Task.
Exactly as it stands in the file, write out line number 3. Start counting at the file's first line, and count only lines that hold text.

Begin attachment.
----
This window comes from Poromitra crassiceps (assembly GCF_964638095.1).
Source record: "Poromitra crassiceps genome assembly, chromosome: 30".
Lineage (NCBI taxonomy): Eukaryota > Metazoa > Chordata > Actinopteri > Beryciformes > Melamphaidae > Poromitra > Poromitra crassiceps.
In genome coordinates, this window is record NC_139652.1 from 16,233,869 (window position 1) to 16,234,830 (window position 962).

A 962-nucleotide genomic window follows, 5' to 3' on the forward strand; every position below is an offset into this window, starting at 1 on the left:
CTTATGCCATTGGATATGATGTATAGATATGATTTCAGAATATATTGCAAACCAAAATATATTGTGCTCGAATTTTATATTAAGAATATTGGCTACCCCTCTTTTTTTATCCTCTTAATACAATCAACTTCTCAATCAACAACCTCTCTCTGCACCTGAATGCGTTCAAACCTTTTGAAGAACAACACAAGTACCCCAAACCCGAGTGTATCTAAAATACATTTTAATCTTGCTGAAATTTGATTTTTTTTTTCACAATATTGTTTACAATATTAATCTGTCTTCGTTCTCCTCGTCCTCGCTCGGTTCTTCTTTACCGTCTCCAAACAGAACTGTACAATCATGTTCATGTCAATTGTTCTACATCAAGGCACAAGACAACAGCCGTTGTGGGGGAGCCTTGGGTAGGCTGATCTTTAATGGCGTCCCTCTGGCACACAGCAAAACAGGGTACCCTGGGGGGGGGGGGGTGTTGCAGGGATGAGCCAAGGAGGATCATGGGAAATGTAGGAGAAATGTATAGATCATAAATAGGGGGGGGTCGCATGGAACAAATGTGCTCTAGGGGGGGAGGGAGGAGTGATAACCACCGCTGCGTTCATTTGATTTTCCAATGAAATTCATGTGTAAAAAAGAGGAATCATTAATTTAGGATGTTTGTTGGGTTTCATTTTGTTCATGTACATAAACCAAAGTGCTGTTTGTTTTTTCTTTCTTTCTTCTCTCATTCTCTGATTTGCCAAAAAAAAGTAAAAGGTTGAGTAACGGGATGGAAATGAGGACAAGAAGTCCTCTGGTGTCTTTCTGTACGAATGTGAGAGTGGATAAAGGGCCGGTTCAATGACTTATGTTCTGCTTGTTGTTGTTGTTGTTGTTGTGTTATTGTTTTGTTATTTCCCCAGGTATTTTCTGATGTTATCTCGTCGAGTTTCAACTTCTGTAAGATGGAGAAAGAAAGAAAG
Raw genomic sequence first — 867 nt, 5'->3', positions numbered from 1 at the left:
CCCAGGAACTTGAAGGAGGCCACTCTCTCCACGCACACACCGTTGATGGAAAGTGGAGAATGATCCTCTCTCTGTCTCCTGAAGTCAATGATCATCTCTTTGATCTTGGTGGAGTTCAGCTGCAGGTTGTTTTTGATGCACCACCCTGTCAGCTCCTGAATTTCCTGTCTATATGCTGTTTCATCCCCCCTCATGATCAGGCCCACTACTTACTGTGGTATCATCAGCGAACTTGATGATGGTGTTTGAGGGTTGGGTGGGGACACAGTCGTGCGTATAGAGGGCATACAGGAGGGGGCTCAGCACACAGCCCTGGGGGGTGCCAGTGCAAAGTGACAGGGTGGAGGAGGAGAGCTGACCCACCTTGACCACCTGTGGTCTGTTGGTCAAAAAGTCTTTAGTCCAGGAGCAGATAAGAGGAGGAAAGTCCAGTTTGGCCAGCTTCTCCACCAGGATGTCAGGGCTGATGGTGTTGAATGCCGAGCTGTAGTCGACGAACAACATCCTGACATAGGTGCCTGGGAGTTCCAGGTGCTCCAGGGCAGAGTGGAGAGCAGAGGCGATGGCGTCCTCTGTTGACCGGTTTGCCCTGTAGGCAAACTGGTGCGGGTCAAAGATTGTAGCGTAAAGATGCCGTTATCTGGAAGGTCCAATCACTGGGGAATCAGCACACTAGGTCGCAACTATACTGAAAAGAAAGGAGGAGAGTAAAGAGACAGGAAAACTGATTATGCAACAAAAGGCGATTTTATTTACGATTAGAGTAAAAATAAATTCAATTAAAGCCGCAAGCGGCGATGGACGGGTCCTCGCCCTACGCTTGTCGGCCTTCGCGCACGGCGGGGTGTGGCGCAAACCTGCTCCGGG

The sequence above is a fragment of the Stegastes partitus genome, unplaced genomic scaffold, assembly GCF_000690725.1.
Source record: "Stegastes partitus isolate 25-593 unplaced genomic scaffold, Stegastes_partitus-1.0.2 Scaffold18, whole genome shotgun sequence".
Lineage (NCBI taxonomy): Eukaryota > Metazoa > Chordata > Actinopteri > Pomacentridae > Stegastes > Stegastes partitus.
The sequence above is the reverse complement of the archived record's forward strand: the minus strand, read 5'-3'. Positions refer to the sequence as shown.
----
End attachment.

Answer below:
Lineage (NCBI taxonomy): Eukaryota > Metazoa > Chordata > Actinopteri > Beryciformes > Melamphaidae > Poromitra > Poromitra crassiceps.